The USPS press release about the announcement can be found on the Wahconah site, but for some reason it has disappeared from the USPS website, leaving a trail of broken links in several news articles. (Update: Dead Tree Edition has the explanation.)
The press release says the new line will “leverage the intellectual property” of the Postal Service. That’s a fancy way of saying that postal management wants to exploit the USPS brand — and all the trust associated with it — to make a few bucks in the rag trade.
Many postal workers commenting on the postal news websites thought the idea was a joke, and Citizens Against Government Waste, a right-wing advocacy group, headlined its story: "CAGW on USPS Clothing Line: Could Be Ripped from the Headlines of 'The Onion.'" CAWG proceeds to describe the idea as a "make-work" project for "hundreds of thousands of excess USPS employees."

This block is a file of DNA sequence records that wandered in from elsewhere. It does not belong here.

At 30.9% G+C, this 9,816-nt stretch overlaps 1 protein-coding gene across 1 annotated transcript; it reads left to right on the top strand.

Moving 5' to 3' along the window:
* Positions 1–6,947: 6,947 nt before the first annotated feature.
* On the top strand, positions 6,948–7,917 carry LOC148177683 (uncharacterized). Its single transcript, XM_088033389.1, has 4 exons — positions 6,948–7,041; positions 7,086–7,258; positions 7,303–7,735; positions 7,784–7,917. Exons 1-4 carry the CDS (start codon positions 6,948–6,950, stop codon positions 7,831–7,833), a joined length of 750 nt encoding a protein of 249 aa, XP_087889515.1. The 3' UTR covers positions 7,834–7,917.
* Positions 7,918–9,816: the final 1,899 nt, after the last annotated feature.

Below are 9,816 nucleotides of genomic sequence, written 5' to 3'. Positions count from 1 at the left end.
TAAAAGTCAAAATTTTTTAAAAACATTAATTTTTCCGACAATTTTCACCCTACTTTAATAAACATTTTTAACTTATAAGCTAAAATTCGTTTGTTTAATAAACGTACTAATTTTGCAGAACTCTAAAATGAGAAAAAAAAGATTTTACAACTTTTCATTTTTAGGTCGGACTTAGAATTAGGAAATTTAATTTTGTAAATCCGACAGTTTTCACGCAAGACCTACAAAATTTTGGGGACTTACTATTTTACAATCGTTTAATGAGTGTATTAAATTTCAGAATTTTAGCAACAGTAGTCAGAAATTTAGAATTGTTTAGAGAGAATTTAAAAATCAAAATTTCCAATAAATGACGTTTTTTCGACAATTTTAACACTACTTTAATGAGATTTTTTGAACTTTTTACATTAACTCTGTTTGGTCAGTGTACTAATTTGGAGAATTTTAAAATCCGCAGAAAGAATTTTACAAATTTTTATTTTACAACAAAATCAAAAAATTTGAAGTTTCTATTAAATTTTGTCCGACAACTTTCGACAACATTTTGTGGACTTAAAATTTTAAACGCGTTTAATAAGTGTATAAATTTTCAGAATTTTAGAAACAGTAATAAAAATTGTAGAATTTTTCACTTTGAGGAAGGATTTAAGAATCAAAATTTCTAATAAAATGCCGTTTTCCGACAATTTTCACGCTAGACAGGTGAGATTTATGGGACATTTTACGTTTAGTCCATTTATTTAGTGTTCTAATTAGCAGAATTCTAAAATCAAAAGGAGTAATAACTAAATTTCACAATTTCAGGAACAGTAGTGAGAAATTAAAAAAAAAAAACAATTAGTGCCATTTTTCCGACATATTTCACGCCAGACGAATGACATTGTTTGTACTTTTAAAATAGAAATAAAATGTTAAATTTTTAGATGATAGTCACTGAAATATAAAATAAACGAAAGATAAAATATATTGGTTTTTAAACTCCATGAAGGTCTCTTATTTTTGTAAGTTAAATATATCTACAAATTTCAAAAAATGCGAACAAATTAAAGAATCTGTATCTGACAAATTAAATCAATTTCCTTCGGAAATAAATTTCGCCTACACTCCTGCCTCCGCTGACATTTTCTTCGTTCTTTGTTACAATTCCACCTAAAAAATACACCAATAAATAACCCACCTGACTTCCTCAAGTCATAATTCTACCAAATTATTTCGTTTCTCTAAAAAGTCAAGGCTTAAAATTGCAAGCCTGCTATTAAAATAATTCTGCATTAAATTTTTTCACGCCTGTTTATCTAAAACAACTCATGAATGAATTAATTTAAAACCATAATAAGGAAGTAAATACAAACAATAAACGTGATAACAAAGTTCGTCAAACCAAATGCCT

That's completely wrong, of course — the clothes will be manufactured by Wahconah, not postal workers (and there aren't "hundreds of thousands" of unnecessary postal workers) — but CAWG is right about one thing: "The project will certainly create jobs in the writers’ rooms of late night comedians who need material for their monologues."
Save the Post Office had its fun with the idea in this slideshow, and the announcement was greeted with a considerable amount of derision elsewhere in the media as well:
“Haute couture by the postman” (Washington Times)
“Desperate U.S. Postal Service Tries to Find its 'Cool' Factor” (Reuters)
“USPS "Rain, Heat & Snow" clothing line but not on Saturday” (Breitbart Feed)
"Forget Marc Jacobs: The Postal Service is Hot This Spring" (Corporate Intelligence)
“USPS clothing line: Dress like the mailman?” (Christian Science Monitor)
While the Postal Service is to be commended for experimenting with new ways to make money, the clothing idea is pretty ridiculous. There are enough companies selling clothes, and there’s no reason for the Postal Service to get into the fashion business.
But in terms of “leveraging intellectual property,” there’s a lot to consider and many other possibilities worth exploring.
The potential financial value of USPS assets